Abstract: Library Review, Volume 63, Issue 8/9, Page 606-623, October 2014. Purpose – This paper aims to report on the outcomes of a survey of organisations in Australia and Slovenia hosting undergraduate Library and Information Studies (LIS) students on professional placement to better understand the reasons behind organisations accepting students, the workload implications and their satisfaction with the process. Design/methodology/approach – Hosting organisations were asked to complete a survey on various aspects of the placement process. Findings – For both countries, hosts reported favourably on their experience, and virtually, all felt that while it was a real commitment of time and resources on their part, it was a responsibility they were happy to take on. There was little difference between the two cohorts, suggesting that the findings from this research may be an accurate picture of the situation for LIS placements hosts more generally. The positive view of the placement and the belief in its role in LIS education is further strengthened by this study. Research limitations/implications – The research suggests that hosting students is not seen as an onerous task, but one which brings benefits to both parties. This will be useful in promoting student placements when looking for new host opportunities. Originality/value – This study has added to the limited literature in the LIS field on the experience of host organisations. Obtaining similar results across two countries added to the reliability of the findings which will help inform those planning future student placements.
      PubDate: Wed, 29 Oct 2014 08:43:07 GMT
  • The impact of trust, motivation and rewards on knowledge sharing attitudes
           among the secondary and higher secondary level students’
    • Authors: Muhammad Sabbir Rahman et al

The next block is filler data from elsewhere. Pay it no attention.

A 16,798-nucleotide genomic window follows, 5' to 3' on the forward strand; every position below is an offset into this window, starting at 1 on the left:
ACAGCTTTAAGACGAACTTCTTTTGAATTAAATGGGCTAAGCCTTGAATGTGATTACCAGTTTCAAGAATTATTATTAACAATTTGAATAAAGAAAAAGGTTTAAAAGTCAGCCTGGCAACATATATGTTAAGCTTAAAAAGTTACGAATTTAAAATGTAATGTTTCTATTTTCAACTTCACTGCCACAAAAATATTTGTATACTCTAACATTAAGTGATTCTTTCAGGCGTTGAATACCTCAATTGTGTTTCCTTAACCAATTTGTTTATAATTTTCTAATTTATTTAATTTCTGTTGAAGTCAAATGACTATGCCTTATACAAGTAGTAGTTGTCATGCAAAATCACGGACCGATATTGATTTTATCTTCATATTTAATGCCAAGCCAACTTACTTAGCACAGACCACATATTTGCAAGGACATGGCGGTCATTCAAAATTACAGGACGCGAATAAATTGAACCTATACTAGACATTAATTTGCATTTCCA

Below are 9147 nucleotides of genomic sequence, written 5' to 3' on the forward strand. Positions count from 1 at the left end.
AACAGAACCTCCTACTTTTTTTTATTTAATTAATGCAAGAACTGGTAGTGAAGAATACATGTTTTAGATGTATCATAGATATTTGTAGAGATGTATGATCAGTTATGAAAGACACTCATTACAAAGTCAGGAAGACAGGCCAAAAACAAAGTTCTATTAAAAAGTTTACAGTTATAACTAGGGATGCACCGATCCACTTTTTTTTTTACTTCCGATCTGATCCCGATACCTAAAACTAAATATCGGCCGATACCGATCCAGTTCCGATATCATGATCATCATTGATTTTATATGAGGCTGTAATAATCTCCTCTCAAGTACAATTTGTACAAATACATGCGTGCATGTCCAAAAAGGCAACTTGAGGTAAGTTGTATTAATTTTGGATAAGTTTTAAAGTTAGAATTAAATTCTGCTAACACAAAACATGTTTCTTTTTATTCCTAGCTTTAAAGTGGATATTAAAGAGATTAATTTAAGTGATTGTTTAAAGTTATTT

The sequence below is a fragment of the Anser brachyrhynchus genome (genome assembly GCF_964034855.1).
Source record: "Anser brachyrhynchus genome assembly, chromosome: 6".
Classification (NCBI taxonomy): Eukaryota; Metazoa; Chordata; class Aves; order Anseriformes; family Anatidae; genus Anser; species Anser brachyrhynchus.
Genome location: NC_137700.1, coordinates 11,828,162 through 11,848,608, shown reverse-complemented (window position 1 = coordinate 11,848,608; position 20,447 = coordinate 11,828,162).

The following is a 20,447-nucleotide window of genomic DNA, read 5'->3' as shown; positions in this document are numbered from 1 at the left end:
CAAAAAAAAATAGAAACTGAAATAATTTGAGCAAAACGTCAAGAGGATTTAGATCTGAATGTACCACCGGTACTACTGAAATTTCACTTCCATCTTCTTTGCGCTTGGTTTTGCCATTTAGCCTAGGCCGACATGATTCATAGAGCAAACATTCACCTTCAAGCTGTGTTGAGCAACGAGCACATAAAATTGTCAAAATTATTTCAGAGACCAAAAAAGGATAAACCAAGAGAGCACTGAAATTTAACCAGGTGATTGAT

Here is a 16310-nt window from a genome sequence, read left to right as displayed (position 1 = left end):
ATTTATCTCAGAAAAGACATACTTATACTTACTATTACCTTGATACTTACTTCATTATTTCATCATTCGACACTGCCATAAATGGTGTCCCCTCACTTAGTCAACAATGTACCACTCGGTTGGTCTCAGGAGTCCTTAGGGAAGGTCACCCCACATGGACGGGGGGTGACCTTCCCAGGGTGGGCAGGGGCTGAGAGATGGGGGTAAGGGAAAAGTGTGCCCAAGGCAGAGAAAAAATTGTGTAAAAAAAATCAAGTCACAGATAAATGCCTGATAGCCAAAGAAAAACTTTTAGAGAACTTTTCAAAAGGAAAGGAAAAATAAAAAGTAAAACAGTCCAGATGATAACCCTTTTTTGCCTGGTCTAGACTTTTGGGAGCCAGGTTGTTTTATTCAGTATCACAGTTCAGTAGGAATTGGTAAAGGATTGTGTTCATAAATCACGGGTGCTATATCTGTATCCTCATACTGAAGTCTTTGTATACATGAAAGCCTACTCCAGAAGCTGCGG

Abstract: Library Review, Volume 63, Issue 8/9, Page 637-652, October 2014. Purpose – This paper’s aim is to inspect the influence of trust, motivation and rewards on knowledge-sharing attitudes among secondary and higher secondary students in Bangladesh. Design/methodology/approach – A sample of 200 Bangladeshi students from secondary and higher secondary-level educational institutions in Dhaka city participated in this study. Data were analysed using exploratory factor analysis followed by confirmatory factor analysis and structural equation modelling techniques. Findings – The findings suggested that trust variables play a significant role in encouraging knowledge-sharing behaviour among the students. Practical Implications – This research also provides a guideline to teachers and policymakers on enhancing a knowledge-sharing environment among secondary and higher secondary-level students. Originality – This paper is a pioneer in understanding knowledge-sharing patterns among secondary and higher secondary students in a developing country such as Bangladesh.
      PubDate: Wed, 29 Oct 2014 08:42:45 GMT
  • Developing People’s Information Capabilities: Fostering Information
           Literacy in Educational, Workplace and Community Contexts
    • Abstract: Library Review, Volume 63, Issue 8/9, Page 701-702, October 2014.
      PubDate: Wed, 29 Oct 2014 08:42:44 GMT
  • Gender prejudice in the research world: female researchers in a conflict
           zone, Kashmir
    • Authors: Mushtaq Ahmad Kaw et al